1. Hi Liza,

      Here are some more insights on cat sleep that can help you determine if your cat’s sleeping behaviors are normal. Please see a vet with any specific questions:

  29. Pingback: How Many Hours A Day Do Cats Sleep? Why Do They Sleep So Much?

  30. Mary Lou Mayfield

    I used to have a cat that slept so soundly at night that I would roll over on him and he wouldn’t move! If I tried to wake him up, he was so cold, I was afraid he died! Guess he was hibernating! In the winter, the two cats I have now will relax on my lap as I lean back in my recliner. then we all take a nap together!

  31. I have 2 ladies. Emma is 15.5 years and Chloe is 3.8 years. Both girls sleep with me in the upper left corner of our king size bed. Chloe was my son’s kitty as he found her and her sister Callie under his car. They were 2 weeks old. I fostered them for 4 months but Callow didn’t make it. Emma was a gift from my Vet as he knew my love of black cats. Sadly I lost my son to heart trouble and now Chloe is mine. She will sleep all night if Emma isn’t in the corner. But the amazing thing about my little girls is lately I haven’t been feeling too well,lots of pain
    They both lay next to whatever part is hurting (like my right hip) and purr. And that really helps. I had heard that purring is therapeutic and it is absolutely true. They are incredible.

    Barbara from Wyndmoor, PA

  32. Our kitten is like a baby, he sleeps and eats during the day and wakes up around 4 am and he doesn’t want to do any other thing than play!

  33. Our cats have always been sleepers, and since both my wife and I work, they have the whole house to themselves, which includes our bed.
    When they wake up, they are so full of energy, which makes them shoot from place to place just like they have rockets stuck to them.
    When that initial boost of energy gets depleted, they just go back to sleep…
    What a life. I wish I was a cat, but in a home where I’m loved, like ours have always been.

  34. My Honeycat always slept on my chest. All night long, she would be curled up with her head right over my heart. I’m sure she found the sound of my heartbeat comforting. Any time I stirred she would immediately start purring. I loved it; the only problem was having to spend the entire night every night in the same position to accommodate her.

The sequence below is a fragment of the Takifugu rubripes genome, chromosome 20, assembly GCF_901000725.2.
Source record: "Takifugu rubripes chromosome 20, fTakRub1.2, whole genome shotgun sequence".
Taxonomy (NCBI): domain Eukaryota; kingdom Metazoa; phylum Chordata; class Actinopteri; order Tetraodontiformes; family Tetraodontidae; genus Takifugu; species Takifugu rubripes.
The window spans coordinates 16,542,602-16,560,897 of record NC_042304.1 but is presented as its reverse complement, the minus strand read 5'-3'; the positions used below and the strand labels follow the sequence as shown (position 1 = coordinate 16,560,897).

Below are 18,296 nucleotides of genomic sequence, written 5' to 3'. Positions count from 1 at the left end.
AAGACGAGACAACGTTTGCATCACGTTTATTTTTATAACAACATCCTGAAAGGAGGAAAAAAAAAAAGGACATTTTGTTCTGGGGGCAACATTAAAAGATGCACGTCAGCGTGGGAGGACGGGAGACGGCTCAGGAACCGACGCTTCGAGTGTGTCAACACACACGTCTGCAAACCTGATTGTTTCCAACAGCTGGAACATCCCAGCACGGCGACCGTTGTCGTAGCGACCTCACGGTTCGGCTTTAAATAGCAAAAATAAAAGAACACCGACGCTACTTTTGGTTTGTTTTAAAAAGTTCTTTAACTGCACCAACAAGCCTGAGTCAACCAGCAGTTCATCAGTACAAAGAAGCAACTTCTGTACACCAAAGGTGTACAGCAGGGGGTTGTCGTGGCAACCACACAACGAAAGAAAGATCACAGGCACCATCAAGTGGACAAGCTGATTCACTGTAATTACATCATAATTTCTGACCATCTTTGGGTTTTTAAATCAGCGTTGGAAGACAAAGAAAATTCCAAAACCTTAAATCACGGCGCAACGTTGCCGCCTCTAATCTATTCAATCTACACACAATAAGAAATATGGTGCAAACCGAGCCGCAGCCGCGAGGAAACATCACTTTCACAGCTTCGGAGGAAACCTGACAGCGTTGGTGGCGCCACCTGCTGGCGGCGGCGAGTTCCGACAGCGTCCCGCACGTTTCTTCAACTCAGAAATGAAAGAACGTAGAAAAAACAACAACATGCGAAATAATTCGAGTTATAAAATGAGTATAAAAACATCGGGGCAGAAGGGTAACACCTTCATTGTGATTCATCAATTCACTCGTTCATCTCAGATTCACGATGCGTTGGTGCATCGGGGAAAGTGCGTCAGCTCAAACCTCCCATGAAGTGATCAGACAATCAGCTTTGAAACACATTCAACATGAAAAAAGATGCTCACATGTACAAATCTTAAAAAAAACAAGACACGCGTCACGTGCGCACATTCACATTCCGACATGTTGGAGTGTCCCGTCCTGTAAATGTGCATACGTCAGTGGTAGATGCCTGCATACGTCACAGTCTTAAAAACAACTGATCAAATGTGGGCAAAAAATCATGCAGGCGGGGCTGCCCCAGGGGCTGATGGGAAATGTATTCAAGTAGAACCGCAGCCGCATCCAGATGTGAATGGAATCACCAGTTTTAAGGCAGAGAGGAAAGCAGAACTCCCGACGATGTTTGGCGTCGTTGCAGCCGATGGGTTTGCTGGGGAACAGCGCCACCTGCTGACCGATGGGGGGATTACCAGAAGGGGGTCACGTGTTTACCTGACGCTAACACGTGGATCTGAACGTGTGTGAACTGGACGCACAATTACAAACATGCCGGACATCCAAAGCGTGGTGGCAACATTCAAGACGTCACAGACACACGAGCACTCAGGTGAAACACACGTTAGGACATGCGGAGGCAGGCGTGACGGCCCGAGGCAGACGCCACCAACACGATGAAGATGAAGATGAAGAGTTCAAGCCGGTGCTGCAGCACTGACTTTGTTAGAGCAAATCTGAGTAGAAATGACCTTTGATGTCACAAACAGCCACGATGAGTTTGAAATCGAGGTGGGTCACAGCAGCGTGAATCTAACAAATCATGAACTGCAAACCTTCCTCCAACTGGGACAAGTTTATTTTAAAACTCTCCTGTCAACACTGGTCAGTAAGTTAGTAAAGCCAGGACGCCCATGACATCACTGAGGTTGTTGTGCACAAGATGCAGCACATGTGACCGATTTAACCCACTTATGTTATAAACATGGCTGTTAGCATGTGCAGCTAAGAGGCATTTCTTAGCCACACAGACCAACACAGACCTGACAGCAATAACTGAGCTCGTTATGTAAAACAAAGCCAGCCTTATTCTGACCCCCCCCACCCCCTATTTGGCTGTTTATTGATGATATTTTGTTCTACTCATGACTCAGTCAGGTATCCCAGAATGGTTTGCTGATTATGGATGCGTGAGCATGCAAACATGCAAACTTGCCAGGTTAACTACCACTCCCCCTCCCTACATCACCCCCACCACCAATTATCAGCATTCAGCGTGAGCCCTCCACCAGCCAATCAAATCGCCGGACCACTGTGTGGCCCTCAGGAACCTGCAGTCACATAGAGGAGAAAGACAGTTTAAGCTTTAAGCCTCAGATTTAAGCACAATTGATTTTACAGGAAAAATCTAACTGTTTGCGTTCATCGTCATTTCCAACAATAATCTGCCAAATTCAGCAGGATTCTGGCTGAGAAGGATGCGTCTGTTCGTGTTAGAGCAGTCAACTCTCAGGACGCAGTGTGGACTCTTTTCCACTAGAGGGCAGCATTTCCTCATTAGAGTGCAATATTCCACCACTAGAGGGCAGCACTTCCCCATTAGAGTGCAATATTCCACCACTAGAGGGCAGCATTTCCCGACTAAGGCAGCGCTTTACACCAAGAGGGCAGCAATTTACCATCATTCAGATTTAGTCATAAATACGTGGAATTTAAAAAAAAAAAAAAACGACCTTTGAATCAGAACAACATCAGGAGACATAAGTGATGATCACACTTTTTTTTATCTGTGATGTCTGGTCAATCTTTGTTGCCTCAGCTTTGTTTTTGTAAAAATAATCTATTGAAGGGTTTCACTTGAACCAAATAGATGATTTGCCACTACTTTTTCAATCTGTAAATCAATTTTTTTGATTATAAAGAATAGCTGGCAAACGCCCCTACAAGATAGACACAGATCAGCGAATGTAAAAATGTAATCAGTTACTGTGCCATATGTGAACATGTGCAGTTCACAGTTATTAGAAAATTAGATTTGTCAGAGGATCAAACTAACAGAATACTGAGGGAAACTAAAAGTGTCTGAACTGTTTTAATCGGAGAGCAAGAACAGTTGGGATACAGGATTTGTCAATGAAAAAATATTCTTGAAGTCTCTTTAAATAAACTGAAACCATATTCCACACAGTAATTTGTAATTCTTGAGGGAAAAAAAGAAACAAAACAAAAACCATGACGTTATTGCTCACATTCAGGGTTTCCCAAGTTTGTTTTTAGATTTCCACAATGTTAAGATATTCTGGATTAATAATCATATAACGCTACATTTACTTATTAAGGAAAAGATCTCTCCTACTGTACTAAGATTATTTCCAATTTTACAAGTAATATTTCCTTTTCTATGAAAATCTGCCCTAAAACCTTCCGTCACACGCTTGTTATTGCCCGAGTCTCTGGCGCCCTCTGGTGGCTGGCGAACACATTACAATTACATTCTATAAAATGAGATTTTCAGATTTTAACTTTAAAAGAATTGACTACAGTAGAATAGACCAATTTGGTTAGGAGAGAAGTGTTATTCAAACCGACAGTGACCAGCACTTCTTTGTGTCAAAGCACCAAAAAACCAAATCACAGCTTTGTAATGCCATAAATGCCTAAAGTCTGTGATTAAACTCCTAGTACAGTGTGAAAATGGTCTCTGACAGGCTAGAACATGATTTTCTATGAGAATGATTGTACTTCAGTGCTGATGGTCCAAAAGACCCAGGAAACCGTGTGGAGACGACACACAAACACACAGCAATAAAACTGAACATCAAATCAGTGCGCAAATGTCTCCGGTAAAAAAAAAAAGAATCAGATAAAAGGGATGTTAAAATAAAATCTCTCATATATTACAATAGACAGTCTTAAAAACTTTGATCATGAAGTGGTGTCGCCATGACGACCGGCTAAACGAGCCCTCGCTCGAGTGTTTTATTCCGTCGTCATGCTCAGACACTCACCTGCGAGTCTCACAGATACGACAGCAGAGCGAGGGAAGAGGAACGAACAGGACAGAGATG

35. I wish one of my cats would sleep more! She is so high energy she is endangering my health, literally. If she would only take a nap when I’m working and stay off my desk, my computer, my printer, quit knocking everything off!!! She is driving me insane. I’ve tried to shut the door and she sounds positively pitiful howling outside it. Like I’m the meanest mommy in the world. Then my “good kitty” can see I’m upset with her, so he attacks her. I feel sorry for her, but my goddess she is driving me insane. I was screaming at her after an all-day drive-me-crazy-marathon when I had to meet work deadlines–and I had a stroke, literally. Flyers out but no one has called. When I’m not at my desk, she is a sweetheart, that’s the only thing that redeems her. But after the stroke it’s just not enough. It is a flat out lie that pets always relieve stress.

    1. I wonder if your kitty has hyperthyroid? A simple blood test at the vet could reveal this.
      Also, I know my kitties try to get my attention if they aren’t getting enough of my time. If I stop and focus on playing with each for just a few minutes, they are then satisfied and take a nap or focus on a toy or each other. Best luck in your recovery and with your kitties!

    2. Try taking time in the morning to play with your cat. I mean really play. Birdie wand, throw the toy, everything! Tire her out! See if she will walk on a lease and take her for a walk. Put bird feeders in your windows for kitty TV. Give her something to do besides hang with you. Hope tis helps.

    3. Edwina, She is probably reminding you, or trying to tell you. You work too much!